Government agreement on proposal of new general anti-abuse provision
The government parties reached an agreement on a redrafted version of the proposed anti-abuse provision for income tax purposes, registration duties and inheritance tax (Art. 344, §1 ITC 92, art. 18, §2 Code Registration Duties, art. 116 Code Inheritance Taxes).
They made several changes to the original proposal after fundamental criticism of the Council of State.
General anti-abuse provision
The new anti-abuse provision must allow the tax authorities to combat tax avoidance more efficiently as it will render a legal act or a series of legal acts inopposable to the tax authorities when these tax authorities can establish the existence of abuse of tax law.
As the three abovementioned anti-abuse provisions are drafted in the same way, the below overview on the changes for income tax purposes also applies, mutatis mutandis, for registration duties and inheritance tax purposes.
Abuse of tax law
The new provision defines the concept of “abuse of tax law”.
There is such abuse when the taxpayer:
- puts himself outside of the scope of application of a tax provision of the Income Tax Code or its related decrees in a way which is incompatible with its objectives; or
- puts himself within the scope of application of a provision of the Income Tax Code or its related decrees granting a tax benefit in a way which is incompatible with its objectives.
Burden of proof
First, it is up to the tax authorities to establish the existence of abuse of tax law, as defined above. In this respect, the tax authorities may use all legal means of evidence (including presumptions), with the exception of the oath.
If the tax authorities deem that this proof is delivered, the taxpayer may invoke the existence of other underlying objectives for his act(s) than Belgian income tax avoidance.
The tax authorities will proceed with the application of the general anti-abuse provision when:
- there is only a tax objective for the legal act(s);
- the non-tax objectives are not specifically connected with the legal act(s), but are so general that they are present for any similar legal act;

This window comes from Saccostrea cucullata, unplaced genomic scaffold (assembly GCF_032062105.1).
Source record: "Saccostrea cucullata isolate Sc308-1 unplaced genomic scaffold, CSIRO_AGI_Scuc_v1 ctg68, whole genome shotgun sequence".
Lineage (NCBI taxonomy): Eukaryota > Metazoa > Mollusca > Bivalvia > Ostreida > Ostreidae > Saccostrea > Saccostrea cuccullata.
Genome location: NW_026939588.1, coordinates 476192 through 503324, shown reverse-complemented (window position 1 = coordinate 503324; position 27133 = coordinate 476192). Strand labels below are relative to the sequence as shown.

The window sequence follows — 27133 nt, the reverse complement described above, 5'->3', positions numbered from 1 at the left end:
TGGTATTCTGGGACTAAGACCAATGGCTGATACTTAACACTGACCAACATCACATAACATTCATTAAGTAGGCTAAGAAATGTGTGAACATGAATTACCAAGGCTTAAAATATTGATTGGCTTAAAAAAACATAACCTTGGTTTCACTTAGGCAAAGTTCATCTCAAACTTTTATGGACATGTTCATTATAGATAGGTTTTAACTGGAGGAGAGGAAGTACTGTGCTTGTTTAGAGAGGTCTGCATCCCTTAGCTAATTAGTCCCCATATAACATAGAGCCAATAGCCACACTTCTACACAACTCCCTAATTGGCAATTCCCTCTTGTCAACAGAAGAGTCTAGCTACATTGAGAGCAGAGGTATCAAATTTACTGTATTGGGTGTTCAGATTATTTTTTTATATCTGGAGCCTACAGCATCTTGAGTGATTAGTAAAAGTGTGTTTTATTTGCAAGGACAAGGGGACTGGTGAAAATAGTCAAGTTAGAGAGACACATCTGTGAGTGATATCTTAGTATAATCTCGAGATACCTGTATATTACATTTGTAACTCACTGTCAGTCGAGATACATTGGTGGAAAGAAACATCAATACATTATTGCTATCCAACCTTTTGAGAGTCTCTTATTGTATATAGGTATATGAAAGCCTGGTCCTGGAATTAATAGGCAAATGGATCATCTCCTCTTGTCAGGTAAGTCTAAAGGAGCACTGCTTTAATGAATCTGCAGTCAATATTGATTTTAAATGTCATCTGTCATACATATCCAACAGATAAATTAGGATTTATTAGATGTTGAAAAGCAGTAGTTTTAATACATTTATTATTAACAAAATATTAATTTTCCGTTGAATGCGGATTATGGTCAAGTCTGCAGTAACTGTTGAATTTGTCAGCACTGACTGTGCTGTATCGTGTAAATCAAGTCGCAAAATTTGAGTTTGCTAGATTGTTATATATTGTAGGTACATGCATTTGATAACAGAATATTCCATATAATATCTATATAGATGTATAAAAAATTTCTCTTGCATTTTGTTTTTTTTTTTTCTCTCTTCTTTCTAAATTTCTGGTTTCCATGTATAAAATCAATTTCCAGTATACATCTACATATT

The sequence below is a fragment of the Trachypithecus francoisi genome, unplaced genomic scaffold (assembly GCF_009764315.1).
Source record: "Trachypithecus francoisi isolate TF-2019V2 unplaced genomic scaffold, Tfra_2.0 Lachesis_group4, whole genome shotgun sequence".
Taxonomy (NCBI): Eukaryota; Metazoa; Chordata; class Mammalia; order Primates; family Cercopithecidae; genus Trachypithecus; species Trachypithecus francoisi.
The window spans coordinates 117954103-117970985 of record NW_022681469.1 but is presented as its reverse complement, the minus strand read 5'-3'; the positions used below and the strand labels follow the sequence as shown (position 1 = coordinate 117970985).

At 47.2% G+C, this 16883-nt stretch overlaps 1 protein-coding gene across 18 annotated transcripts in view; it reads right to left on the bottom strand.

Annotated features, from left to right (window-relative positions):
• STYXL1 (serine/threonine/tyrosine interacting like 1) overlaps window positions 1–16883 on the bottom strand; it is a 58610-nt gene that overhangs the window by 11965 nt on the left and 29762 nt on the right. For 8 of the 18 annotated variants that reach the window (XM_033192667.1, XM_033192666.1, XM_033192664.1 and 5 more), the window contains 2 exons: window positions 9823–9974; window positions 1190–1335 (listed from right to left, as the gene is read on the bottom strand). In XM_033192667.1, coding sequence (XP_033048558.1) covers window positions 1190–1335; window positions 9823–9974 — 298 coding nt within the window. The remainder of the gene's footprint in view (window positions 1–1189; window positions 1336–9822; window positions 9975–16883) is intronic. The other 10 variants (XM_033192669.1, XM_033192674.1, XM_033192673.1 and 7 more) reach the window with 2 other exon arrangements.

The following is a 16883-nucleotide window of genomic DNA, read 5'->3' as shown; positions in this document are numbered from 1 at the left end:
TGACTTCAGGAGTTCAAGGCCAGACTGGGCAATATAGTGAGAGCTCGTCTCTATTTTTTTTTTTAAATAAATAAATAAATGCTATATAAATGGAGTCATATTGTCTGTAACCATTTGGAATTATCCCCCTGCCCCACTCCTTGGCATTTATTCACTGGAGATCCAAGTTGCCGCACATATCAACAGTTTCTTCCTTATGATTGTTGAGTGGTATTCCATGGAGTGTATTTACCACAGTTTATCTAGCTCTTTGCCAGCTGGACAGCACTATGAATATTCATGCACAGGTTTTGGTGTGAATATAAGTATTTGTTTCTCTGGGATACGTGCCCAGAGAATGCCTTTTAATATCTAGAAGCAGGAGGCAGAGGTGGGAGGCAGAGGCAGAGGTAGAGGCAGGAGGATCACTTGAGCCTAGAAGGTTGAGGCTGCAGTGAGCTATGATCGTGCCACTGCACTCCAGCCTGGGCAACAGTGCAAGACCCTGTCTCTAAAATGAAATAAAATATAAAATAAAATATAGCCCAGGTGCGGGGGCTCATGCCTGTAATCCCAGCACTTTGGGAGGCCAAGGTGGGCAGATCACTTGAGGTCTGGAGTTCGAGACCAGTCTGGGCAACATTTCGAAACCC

- the non-tax objectives are specifically connected with the particular legal act(s), but are so immaterial that no reasonable person would perform the legal act for this non-tax objective.
It should be noted that this provision is only aimed at legal acts with the objective to avoid Belgian income tax (and, mutatis mutandis, registration duties and inheritance tax). It is not aimed at cases of avoidance of foreign taxes or other Belgian taxes (although other specific anti-abuse measures may apply for those cases).
Inopposability of the legal act(s)
If the taxpayer fails to prove (sufficient) non-tax motives for the legal act(s), the tax authorities may reclassify the situation of the taxpayer to bring it in line with the objectives of the tax rule that was avoided or the tax benefit that was unsuitably applied.
Following the criticism of the Council of State regarding the incompatibility with the constitutional legality principle, the government has defined more clearly the limits within which the tax authorities may change the legal act(s): the tax authorities may determine the taxable basis and the tax calculation in accordance with the objectives of the tax provision as if the abuse of tax law would not have taken place.
Although the Ruling Commission may not deliver rulings on the possibility of the tax authorities to apply the general anti-abuse provision, the explanatory memorandum of the draft bill confirms that the agreement of the Ruling Commission with a classification given by the taxpayer to a legal act, excludes the possibility of the tax authorities to question the classification of the legal act (insofar all aspects of the ruling request are executed accordingly).
Entry into application
The new provision is set to apply as from tax year 2013 and to legal acts performed as from the date of publication in the Belgian Official Gazette but relating to tax year 2012 insofar the accounting period has not been closed on the publication date. As a result, it may also apply to legal acts performed in the course of calendar year 2011 so that there is some retroactive effect. Such retroactive effect may remain incompatible with the advice of the Council of State on the first draft of the anti-abuse provision.
For registration duties and inheritance tax purposes, this is not the case as the new provision would apply as from the first day of the second month after the publication of the law.
Ernst & Young welcomes the willingness of the government parties to take into account pertinent remarks of the Council of State and of tax practitioners.
At this time, it is not an absolute certainty, however, that the new proposal of general anti-abuse provision has been sufficiently adapted to meet the requirements of the constitutional legality principle as the extent of the power of the tax authorities to determine the taxable basis and the calculation of the tax may remain vast.
The provision targets wholly artificial arrangements aimed at circumventing the application of the legislation. Ernst & Young strongly recommends to analyze the potential impact of the new provision on any contemplated legal act(s), and to properly document the specific and material non-tax objectives connected with such act(s).
As it is not clear yet how this anti-abuse measure will be applied in specific cases, Ernst & Young has dedicated a team of tax specialists to further analyze the new provision and to follow-up on developments in its application.